Taken from a transcript of an RFI podcast, I cannot make any sense out of the sentence starting with lequel :

Un vieil homme explique, terrifié, que ces étrangers sont venus pour "palabrer", relate Le Parisien Dimanche.
Lequel journal, photos et infographies à l’appui, raconte « la traque des djihadistes au Sahel », la « chaleur suffocante (qui) use ces fantassins du 16e bataillon de chasseurs à pied » entre Mali, Niger et Burkina.

As best I can understand, in pieces, it says:

With the support of the paper, pictures, and computer graphics, tells "the hunt for jihadists in Sahel," the "suffocating heat which these infantrymen from the 16th foot batallion use" between Mali, Niger, and Burkina.

Now that's obviously gibberish. But I cannot figure this one out. I don't even know what the grammatical subject is.

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    For the use of lequel the answer is here (and more could be found). Lequel represents the paper that's just been named at the end of the previous sentence i.e. Le Parisien Dimanche.
    – None
    Commented Nov 18, 2019 at 7:21

2 Answers 2


Not a native speaker of French, but I see lequel as used in your question more as a "relative adjective" than as a "relative pronoun."

In both English and French, relative adjectives precede the noun they modify to indicate a relationship with a previously mentioned or suggested noun, unlike relative pronouns, which serve as outright replacements for previously mentioned nouns.
Relative adjectives are found primarily in legal and administrative contexts, again in both languages.

Adjectifs relatifs


L’adjectif relatif détermine le nom en indiquant que l’on met la proposition qui suit en relation avec ce même nom déjà exprimé ou suggéré précédemment dans la phrase. Il appartient à la classe des déterminants du nom et appartient au groupe nominal. Il est également nommé déterminant relatif.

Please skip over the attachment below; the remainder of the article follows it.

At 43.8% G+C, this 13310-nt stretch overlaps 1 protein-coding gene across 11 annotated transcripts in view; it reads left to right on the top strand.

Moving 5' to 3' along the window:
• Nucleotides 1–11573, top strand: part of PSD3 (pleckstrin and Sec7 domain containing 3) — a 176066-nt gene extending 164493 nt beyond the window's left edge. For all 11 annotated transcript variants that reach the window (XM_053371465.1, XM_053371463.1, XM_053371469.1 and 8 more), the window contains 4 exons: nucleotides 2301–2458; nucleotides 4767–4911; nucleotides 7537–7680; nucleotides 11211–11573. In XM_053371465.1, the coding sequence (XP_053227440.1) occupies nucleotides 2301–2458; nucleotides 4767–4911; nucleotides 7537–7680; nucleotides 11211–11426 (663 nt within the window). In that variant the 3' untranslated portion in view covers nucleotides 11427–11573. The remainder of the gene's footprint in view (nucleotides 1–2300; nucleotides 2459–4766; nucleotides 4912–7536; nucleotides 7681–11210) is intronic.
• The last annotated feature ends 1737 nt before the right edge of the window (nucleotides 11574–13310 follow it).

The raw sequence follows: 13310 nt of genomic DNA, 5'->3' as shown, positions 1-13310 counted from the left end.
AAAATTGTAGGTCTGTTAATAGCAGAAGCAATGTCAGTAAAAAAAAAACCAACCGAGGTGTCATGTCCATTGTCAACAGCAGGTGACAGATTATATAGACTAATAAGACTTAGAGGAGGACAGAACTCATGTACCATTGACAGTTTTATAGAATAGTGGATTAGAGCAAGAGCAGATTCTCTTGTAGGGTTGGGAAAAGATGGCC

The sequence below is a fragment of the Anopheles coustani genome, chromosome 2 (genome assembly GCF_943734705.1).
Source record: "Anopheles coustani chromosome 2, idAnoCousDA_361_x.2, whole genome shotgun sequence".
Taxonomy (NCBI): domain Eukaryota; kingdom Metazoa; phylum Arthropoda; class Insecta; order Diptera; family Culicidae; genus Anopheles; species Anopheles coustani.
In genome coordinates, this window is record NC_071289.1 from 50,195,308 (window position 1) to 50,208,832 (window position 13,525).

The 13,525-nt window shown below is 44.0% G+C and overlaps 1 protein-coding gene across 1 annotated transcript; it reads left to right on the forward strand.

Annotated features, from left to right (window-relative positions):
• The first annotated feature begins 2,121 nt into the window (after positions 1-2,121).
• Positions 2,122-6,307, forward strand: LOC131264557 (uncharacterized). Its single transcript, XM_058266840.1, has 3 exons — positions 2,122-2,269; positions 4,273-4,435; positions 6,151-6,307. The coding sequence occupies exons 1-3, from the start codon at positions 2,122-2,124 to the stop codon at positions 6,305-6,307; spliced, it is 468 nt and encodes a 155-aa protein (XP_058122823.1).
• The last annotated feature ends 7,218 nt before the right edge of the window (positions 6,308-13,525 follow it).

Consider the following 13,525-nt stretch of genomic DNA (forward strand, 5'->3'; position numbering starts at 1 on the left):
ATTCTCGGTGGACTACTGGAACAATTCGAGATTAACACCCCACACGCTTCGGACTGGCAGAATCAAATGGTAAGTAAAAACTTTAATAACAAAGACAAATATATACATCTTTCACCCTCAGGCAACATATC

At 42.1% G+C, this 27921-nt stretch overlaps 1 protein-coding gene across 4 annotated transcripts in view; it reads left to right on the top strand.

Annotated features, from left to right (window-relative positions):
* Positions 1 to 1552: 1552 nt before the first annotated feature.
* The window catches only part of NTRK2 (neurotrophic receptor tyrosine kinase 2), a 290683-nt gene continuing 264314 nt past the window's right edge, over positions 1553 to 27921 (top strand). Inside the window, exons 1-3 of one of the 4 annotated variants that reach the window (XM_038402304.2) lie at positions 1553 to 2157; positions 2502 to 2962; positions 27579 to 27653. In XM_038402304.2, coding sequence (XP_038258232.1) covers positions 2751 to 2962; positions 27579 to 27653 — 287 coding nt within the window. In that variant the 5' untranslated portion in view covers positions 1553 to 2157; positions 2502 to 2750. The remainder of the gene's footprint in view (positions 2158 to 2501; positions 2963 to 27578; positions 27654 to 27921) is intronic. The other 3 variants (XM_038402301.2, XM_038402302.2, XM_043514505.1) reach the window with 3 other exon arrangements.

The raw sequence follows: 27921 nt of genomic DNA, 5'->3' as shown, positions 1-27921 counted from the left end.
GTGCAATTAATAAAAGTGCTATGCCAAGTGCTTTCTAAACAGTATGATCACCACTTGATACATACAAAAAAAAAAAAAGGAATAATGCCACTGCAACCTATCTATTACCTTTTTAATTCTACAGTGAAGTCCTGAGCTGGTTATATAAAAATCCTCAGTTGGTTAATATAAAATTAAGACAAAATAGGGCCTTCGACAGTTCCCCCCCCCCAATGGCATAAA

Cette offre est valable dix jours francs à compter de la date de signature des présentes passé lequel délai elle ne sera plus valide. Ils verseront la somme de vingt mille euros, laquelle somme portera intérêt au taux de 5 pour cent l’an.

Notons que les adjectifs relatifs sont d’un emploi vieilli et donc ne sont plus guère en usage que dans la langue administrative et juridique.

(from adjectifs.com)

Suggested interpretation of the text in question:

This same newspaper, with supporting photos and graphics, tells of "the hunt for jihadists in the Sahel", [and] the "suffocating heat that exhausts these infantrymen from the 16th foot batallion" between Mali, Niger, and Burkina.

Other possible translations for the bolded words include "Said" "This very" "This" "That same" etc.

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    Oui effectivement! Girodet vous donne raison... et je suis sans détour. Et avec gratitude. Ma contrib deleted and +1 pour vous!
    – MC68020
    Commented Nov 18, 2019 at 15:31
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    I'm going to lightly edit this because translating it as "Which newspaper" in this context is absolutely not valid English, dated or otherwise. However I do understand what it means now. Thanks. Commented Nov 18, 2019 at 18:33
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    @temporary_user_name Thanks! My "Which [aforementioned] ..." might have made sense if it had been part of the preceding sentence (ie, separated by a comma or maybe ellipses), With it starting the second sentence as it does, however, you are correct about its validity and I like your edit. (Now I'm even wondering if the French version wouldn't read smoother if these two sentences were combined into one!)
    – Papa Poule
    Commented Nov 18, 2019 at 19:16
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    @temporary_user_name As for the verb use, yes, that's how I interpreted that part, with the heat wearing the infantrymen down in the "épuiser/affaiblir" sense of that verb in mind (and not its "utiliser" one), but if the soldiers were using the heat to their advantage to exhaust those being hunted (as your attempt might seem to imply), then I probably got it "bass ackwards" (which wouldn't/won't be the first or last time)!
    – Papa Poule
    Commented Nov 18, 2019 at 19:34
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    No I think you're almost certainly right. I was unaware of that meaning of the verb. Commented Nov 18, 2019 at 21:15

I'm a native french speaker. In this sentence, "lequel" is an adjective, it's related to "journal", emphasizing the word. This turn of phrase is quite dated. You can verify this on this dictionnary : https://www.cnrtl.fr/definition/lequel , part II of the article.

Thus, "lequel journal" means "this very newspaper".

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    Thank you! Welcome to stack exchange! Commented Nov 18, 2019 at 18:31

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